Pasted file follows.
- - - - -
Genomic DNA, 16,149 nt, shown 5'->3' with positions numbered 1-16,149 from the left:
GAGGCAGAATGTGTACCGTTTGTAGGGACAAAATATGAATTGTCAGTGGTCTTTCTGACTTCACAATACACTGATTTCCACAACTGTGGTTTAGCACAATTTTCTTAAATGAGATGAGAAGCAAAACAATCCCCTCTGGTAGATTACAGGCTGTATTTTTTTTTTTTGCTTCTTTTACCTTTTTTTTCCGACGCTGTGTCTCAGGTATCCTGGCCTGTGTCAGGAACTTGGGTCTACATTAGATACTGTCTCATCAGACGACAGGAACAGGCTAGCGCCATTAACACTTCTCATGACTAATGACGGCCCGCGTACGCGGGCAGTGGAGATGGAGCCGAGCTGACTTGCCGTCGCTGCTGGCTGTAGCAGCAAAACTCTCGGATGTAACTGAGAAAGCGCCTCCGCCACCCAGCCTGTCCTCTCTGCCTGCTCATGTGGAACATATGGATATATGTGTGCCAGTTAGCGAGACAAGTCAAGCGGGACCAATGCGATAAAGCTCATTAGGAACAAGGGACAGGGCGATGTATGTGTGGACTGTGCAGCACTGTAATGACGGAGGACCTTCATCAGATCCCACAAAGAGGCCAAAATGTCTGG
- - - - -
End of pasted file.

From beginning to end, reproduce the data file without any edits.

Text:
Genomic DNA, 16,149 nt, shown 5'->3' with positions numbered 1-16,149 from the left:
GAGGCAGAATGTGTACCGTTTGTAGGGACAAAATATGAATTGTCAGTGGTCTTTCTGACTTCACAATACACTGATTTCCACAACTGTGGTTTAGCACAATTTTCTTAAATGAGATGAGAAGCAAAACAATCCCCTCTGGTAGATTACAGGCTGTATTTTTTTTTTTTGCTTCTTTTACCTTTTTTTTCCGACGCTGTGTCTCAGGTATCCTGGCCTGTGTCAGGAACTTGGGTCTACATTAGATACTGTCTCATCAGACGACAGGAACAGGCTAGCGCCATTAACACTTCTCATGACTAATGACGGCCCGCGTACGCGGGCAGTGGAGATGGAGCCGAGCTGACTTGCCGTCGCTGCTGGCTGTAGCAGCAAAACTCTCGGATGTAACTGAGAAAGCGCCTCCGCCACCCAGCCTGTCCTCTCTGCCTGCTCATGTGGAACATATGGATATATGTGTGCCAGTTAGCGAGACAAGTCAAGCGGGACCAATGCGATAAAGCTCATTAGGAACAAGGGACAGGGCGATGTATGTGTGGACTGTGCAGCACTGTAATGACGGAGGACCTTCATCAGATCCCACAAAGAGGCCAAAATGTCTGG